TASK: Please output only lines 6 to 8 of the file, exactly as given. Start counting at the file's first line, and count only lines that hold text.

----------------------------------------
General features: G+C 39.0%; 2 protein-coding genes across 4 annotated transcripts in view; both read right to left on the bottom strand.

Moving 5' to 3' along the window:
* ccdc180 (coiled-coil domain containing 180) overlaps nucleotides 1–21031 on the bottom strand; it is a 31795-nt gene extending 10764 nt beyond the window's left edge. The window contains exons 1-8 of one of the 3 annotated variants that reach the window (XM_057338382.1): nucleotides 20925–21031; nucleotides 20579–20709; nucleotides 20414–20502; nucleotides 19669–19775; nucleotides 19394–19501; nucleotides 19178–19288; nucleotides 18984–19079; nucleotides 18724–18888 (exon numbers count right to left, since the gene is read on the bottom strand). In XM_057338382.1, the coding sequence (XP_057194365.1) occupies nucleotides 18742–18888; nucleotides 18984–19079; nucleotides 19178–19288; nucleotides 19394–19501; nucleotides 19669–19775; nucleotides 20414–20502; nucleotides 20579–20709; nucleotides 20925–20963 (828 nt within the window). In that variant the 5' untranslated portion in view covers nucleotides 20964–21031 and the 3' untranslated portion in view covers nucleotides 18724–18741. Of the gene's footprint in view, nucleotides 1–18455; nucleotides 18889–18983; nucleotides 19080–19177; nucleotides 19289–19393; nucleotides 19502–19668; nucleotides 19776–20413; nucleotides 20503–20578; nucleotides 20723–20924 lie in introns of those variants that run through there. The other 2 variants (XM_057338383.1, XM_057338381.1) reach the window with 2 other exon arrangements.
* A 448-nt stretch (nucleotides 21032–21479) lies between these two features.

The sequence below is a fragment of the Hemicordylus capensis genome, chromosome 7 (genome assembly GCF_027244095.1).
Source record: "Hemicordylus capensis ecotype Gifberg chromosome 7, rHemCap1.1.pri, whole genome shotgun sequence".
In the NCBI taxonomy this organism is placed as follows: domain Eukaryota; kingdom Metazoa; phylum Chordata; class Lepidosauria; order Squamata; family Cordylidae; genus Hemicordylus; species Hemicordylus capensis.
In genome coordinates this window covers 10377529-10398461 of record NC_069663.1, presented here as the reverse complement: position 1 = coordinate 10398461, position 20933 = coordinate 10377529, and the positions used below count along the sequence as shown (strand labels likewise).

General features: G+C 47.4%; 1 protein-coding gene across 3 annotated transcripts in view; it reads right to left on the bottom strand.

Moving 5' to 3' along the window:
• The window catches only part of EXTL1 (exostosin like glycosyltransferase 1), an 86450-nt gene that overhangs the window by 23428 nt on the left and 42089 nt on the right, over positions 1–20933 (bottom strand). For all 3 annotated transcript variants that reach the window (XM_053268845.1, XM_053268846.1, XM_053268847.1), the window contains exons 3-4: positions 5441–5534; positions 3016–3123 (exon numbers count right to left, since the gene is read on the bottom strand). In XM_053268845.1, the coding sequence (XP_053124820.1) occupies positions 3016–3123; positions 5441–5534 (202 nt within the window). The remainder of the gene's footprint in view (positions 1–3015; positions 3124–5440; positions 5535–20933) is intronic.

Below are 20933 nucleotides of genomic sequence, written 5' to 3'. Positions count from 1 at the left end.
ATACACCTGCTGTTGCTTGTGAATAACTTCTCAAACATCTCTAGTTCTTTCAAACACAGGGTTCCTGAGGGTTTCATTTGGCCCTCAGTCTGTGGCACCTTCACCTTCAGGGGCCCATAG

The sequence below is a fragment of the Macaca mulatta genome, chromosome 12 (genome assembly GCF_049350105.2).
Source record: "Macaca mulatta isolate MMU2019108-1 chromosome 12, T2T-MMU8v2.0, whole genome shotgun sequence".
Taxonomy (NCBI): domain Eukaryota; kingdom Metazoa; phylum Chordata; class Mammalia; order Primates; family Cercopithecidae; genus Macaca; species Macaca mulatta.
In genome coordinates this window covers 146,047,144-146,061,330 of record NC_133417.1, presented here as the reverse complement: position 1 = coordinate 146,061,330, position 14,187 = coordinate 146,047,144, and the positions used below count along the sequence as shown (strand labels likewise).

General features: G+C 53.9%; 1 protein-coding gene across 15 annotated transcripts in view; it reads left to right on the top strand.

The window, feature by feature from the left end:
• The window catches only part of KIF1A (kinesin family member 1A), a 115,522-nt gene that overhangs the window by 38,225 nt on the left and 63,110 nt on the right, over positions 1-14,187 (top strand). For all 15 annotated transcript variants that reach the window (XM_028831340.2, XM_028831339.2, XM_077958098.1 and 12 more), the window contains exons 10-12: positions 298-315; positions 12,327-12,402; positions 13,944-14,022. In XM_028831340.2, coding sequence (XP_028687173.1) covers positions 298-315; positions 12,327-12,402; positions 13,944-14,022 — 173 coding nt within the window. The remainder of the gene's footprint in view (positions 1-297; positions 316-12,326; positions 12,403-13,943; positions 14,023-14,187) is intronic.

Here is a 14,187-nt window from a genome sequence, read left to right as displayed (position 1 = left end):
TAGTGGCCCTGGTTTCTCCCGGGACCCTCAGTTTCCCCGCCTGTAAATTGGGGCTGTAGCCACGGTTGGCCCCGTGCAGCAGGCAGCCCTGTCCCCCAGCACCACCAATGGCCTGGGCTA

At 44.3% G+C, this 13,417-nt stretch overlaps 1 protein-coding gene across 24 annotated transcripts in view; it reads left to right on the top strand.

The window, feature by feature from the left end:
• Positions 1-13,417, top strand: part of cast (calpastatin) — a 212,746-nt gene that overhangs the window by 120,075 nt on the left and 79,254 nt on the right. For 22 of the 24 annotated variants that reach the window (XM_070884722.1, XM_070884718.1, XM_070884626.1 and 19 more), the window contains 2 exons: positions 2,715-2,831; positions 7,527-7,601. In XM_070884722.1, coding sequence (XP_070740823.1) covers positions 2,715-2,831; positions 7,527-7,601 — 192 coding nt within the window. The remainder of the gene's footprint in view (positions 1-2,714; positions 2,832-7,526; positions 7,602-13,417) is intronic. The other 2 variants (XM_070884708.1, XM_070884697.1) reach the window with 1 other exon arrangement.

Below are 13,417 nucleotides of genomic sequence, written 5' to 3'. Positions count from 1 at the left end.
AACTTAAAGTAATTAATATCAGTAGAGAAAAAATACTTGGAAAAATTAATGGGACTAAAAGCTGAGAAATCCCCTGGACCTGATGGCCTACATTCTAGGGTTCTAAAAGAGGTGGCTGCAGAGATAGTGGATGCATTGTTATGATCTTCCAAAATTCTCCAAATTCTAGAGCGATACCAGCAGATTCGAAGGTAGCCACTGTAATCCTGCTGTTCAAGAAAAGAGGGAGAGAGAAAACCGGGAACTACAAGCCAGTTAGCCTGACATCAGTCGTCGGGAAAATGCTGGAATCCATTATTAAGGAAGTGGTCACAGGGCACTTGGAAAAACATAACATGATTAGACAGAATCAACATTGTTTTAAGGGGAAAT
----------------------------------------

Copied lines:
Source record: "Hemicordylus capensis ecotype Gifberg chromosome 7, rHemCap1.1.pri, whole genome shotgun sequence".
In the NCBI taxonomy this organism is placed as follows: domain Eukaryota; kingdom Metazoa; phylum Chordata; class Lepidosauria; order Squamata; family Cordylidae; genus Hemicordylus; species Hemicordylus capensis.
In genome coordinates this window covers 10377529-10398461 of record NC_069663.1, presented here as the reverse complement: position 1 = coordinate 10398461, position 20933 = coordinate 10377529, and the positions used below count along the sequence as shown (strand labels likewise).